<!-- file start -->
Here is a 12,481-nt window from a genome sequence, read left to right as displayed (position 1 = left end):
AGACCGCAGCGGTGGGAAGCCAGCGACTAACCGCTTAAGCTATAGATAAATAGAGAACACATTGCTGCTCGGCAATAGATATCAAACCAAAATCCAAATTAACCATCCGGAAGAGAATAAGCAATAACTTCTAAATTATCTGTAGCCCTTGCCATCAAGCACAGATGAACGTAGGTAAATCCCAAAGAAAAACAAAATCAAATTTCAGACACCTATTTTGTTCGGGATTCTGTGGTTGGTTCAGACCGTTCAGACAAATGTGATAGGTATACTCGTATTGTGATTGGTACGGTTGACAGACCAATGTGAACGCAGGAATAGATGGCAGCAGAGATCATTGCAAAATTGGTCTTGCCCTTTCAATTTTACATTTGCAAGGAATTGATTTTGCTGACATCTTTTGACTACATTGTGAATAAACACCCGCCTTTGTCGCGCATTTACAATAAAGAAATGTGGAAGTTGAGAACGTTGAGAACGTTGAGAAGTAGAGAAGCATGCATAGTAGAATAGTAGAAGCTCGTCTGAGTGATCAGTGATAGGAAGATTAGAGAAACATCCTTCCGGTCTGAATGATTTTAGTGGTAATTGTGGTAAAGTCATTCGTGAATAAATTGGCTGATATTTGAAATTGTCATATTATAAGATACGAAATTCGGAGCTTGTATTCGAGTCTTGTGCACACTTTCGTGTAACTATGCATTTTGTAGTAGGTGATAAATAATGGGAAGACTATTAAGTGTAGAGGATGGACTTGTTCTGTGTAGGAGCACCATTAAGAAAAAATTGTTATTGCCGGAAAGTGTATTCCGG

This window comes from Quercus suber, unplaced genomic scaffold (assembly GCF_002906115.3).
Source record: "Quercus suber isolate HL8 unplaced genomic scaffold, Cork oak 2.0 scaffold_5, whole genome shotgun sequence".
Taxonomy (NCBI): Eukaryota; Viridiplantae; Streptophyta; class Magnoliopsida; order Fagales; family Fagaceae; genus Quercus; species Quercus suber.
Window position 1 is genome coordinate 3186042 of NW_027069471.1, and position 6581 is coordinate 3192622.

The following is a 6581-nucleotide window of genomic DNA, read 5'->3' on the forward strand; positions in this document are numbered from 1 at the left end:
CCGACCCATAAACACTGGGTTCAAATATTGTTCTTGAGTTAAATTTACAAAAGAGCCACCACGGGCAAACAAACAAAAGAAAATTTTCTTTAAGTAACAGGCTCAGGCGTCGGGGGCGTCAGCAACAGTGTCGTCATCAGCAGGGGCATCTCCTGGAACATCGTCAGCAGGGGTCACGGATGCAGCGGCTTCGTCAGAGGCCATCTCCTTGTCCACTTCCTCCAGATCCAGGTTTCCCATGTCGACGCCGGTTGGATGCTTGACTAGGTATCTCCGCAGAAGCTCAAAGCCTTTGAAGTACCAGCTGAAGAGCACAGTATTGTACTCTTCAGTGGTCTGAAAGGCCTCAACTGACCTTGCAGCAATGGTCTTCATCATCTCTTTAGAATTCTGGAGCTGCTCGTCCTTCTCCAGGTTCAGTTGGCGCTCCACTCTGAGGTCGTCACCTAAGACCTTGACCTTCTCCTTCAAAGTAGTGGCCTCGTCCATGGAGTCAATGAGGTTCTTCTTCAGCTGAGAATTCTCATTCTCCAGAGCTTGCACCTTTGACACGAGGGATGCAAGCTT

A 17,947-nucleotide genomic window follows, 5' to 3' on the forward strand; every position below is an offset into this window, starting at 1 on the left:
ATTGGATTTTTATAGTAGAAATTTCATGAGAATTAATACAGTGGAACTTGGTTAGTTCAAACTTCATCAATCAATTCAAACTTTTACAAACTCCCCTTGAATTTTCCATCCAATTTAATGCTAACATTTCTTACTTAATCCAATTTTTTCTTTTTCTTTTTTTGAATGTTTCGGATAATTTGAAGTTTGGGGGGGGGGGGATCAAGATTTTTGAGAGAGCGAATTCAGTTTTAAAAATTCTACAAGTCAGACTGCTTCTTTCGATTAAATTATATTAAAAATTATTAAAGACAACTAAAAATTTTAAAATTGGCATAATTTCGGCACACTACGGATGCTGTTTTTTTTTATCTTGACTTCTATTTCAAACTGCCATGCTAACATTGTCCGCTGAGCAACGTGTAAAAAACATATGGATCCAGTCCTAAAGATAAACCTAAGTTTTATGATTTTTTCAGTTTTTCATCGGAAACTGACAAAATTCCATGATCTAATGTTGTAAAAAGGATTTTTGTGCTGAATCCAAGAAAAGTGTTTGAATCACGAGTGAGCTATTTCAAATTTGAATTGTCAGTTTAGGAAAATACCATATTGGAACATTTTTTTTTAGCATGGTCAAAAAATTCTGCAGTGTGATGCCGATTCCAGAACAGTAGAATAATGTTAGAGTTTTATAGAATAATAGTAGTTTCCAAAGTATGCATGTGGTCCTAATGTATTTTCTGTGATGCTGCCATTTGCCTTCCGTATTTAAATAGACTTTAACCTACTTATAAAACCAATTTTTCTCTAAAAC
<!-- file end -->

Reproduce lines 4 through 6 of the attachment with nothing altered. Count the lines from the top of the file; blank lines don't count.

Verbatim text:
Source record: "Quercus suber isolate HL8 unplaced genomic scaffold, Cork oak 2.0 scaffold_5, whole genome shotgun sequence".
Taxonomy (NCBI): Eukaryota; Viridiplantae; Streptophyta; class Magnoliopsida; order Fagales; family Fagaceae; genus Quercus; species Quercus suber.
Window position 1 is genome coordinate 3186042 of NW_027069471.1, and position 6581 is coordinate 3192622.